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Biopolitical Violence in the Cinema of Michael Haneke: Code Unknown – Elena del Rio

2012 March 30
by Shared by Steve Rust

As part of an ongoing effort to expand the scope and scale of ecomedia studies, we’ve asked a number of folks from the Society for Cinema and Media Studies to post their work or send it to us to post.  Today’s entry features Elena del Rio, who has graciously submitted the abstract for her paper…

“Biopolitical Violence in the Cinema of Michael Haneke: Code Unknown”

Intermingling a series of divergent narratives, Michael Haneke’s Code Unknown (2002) aims at drawing the unlikely points of contact between the lives of French citizens and those of Eastern European and African immigrants. In the film, Anne is an actress living in Paris with her photojournalist boyfriend Georges; Georges’ brother, Jean, shows up in Paris in flight from the life of rural farming that awaits him in Kosovo. Amadou is a young African immigrant partly integrated into French culture, while Maria is a wholly disenfranchised Romanian immigrant who alternates begging on the Parisian boulevards with survival-level jobs. Arguably, one of Haneke’s primary concerns in this film is to stage a confrontation between political forces and life forces—their difference as well as their inextricable interdependence. On the one hand, Code Unknown shows life as wholly subsumed within biopolitics—the exhaustive public organization of life processes. But simultaneously, the film offsets the subsumption of life under biopolitical control by countering a minute dissection of the incalculable affective forces that we see at play in the volatile encounters between individuals of diverse backgrounds, ages, genders, and ethnicities. It is precisely this convergence of calculated subjection and incalculable affective experience that I’d like to discuss in this paper, and the way in which this convergence propels the film’s investment in resistance over power and vital force over violence. I will first describe how Code Unknown instantiates the concept of biopolitical violence, and will then argue that the film complicates the instantaneous capture of subjects by biopower with its nuanced accounting of vital affective forces.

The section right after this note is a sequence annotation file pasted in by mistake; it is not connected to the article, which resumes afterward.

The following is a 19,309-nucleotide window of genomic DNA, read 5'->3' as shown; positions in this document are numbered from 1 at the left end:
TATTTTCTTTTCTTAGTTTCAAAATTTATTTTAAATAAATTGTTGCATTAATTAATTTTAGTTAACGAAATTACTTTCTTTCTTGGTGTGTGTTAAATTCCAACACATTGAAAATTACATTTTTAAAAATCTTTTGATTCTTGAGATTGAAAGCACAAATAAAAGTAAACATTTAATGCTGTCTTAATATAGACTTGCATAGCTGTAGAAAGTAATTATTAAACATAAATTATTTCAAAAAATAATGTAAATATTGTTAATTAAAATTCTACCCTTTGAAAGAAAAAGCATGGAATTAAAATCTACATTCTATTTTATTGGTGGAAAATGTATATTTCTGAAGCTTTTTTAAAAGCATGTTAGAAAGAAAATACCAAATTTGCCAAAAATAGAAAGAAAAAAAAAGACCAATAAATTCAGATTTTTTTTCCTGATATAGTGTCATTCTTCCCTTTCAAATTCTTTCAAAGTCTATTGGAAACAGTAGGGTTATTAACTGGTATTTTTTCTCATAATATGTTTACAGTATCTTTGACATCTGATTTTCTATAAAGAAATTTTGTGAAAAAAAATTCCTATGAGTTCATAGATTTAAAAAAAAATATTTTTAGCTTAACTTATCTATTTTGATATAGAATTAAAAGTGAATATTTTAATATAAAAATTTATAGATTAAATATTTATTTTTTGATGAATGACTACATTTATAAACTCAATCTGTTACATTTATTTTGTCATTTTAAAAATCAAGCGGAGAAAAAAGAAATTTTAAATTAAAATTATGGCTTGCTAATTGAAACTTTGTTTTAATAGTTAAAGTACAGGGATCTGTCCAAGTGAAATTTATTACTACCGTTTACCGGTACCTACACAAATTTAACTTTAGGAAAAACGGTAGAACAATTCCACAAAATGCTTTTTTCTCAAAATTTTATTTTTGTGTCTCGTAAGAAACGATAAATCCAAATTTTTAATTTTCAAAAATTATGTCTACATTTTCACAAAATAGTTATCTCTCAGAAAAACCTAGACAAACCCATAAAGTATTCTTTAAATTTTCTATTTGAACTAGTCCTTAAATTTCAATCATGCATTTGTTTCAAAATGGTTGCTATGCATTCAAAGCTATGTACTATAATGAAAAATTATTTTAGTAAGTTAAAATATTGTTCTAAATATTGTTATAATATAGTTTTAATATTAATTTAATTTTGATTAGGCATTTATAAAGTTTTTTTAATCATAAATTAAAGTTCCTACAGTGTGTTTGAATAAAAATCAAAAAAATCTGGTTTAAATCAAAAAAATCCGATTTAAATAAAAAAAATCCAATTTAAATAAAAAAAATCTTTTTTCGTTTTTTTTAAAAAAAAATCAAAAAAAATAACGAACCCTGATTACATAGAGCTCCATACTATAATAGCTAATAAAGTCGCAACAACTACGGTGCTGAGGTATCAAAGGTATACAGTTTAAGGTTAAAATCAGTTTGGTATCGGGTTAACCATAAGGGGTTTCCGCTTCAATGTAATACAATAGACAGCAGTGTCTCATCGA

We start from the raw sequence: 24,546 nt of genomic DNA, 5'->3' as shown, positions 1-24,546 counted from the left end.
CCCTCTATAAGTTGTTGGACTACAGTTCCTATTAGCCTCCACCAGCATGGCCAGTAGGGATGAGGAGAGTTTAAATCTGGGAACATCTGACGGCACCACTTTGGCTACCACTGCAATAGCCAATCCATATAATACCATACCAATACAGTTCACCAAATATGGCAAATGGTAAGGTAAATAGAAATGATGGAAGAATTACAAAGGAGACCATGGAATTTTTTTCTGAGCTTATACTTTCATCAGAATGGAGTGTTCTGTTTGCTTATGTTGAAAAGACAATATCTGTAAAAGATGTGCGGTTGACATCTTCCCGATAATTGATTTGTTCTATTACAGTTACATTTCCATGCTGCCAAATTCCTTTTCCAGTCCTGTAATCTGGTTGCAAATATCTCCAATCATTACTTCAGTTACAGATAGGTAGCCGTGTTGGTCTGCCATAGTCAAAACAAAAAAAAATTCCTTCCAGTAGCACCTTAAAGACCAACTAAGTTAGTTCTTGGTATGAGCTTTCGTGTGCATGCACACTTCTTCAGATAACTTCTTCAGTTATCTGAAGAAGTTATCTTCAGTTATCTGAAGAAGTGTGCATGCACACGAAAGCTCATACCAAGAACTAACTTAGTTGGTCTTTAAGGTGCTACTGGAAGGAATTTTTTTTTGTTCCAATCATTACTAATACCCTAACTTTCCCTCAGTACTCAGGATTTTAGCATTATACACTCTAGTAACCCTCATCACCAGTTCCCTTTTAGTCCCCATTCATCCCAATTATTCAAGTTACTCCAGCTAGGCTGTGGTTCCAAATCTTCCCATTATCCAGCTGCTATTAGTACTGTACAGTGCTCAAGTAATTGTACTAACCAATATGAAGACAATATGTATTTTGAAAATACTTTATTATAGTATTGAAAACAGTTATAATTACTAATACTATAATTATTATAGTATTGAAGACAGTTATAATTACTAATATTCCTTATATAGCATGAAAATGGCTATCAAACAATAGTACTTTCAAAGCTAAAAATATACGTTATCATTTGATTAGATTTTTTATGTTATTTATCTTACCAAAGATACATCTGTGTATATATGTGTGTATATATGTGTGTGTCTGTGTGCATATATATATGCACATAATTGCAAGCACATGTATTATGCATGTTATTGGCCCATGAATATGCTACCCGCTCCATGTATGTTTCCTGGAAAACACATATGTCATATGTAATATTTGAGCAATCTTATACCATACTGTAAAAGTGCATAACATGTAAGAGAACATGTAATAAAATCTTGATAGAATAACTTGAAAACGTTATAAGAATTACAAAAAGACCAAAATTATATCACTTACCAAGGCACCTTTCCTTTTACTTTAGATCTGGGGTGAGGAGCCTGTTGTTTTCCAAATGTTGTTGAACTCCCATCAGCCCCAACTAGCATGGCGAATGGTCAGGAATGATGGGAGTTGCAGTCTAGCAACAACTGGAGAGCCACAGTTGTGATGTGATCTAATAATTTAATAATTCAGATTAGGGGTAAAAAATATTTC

One Response leave one →
  1. srust permalink*
    April 1, 2012

    Thanks for this Elena. I’m particularly interested in the question of intentionality when it comes to biopower. If political power is diffuse (or is it?) what are the triggering forces behind biopower in the EU for example. Is biopower itself an organizing force or indicative of certain people in positions of authority and power? I’ll go back to Focault of course but wanted to wonder aloud while reading your work.

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